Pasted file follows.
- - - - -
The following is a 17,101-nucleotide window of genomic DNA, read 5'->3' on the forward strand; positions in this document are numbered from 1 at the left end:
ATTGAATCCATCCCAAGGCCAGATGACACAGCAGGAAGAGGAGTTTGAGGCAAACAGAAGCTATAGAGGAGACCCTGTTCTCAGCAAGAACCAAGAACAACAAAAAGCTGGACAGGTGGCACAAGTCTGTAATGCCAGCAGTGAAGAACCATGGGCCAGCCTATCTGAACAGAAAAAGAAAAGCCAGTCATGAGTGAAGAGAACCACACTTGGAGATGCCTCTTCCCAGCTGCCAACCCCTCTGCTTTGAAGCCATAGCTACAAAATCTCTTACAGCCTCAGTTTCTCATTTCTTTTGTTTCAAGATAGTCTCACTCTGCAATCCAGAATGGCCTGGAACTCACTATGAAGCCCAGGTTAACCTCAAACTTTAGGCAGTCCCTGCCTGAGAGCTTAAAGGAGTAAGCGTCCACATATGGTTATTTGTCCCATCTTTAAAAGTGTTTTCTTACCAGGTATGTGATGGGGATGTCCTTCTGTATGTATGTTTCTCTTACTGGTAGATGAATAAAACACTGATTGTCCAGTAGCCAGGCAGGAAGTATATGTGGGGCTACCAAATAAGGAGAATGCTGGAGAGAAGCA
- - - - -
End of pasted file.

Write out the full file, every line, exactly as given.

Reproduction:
The following is a 17,101-nucleotide window of genomic DNA, read 5'->3' on the forward strand; positions in this document are numbered from 1 at the left end:
ATTGAATCCATCCCAAGGCCAGATGACACAGCAGGAAGAGGAGTTTGAGGCAAACAGAAGCTATAGAGGAGACCCTGTTCTCAGCAAGAACCAAGAACAACAAAAAGCTGGACAGGTGGCACAAGTCTGTAATGCCAGCAGTGAAGAACCATGGGCCAGCCTATCTGAACAGAAAAAGAAAAGCCAGTCATGAGTGAAGAGAACCACACTTGGAGATGCCTCTTCCCAGCTGCCAACCCCTCTGCTTTGAAGCCATAGCTACAAAATCTCTTACAGCCTCAGTTTCTCATTTCTTTTGTTTCAAGATAGTCTCACTCTGCAATCCAGAATGGCCTGGAACTCACTATGAAGCCCAGGTTAACCTCAAACTTTAGGCAGTCCCTGCCTGAGAGCTTAAAGGAGTAAGCGTCCACATATGGTTATTTGTCCCATCTTTAAAAGTGTTTTCTTACCAGGTATGTGATGGGGATGTCCTTCTGTATGTATGTTTCTCTTACTGGTAGATGAATAAAACACTGATTGTCCAGTAGCCAGGCAGGAAGTATATGTGGGGCTACCAAATAAGGAGAATGCTGGAGAGAAGCA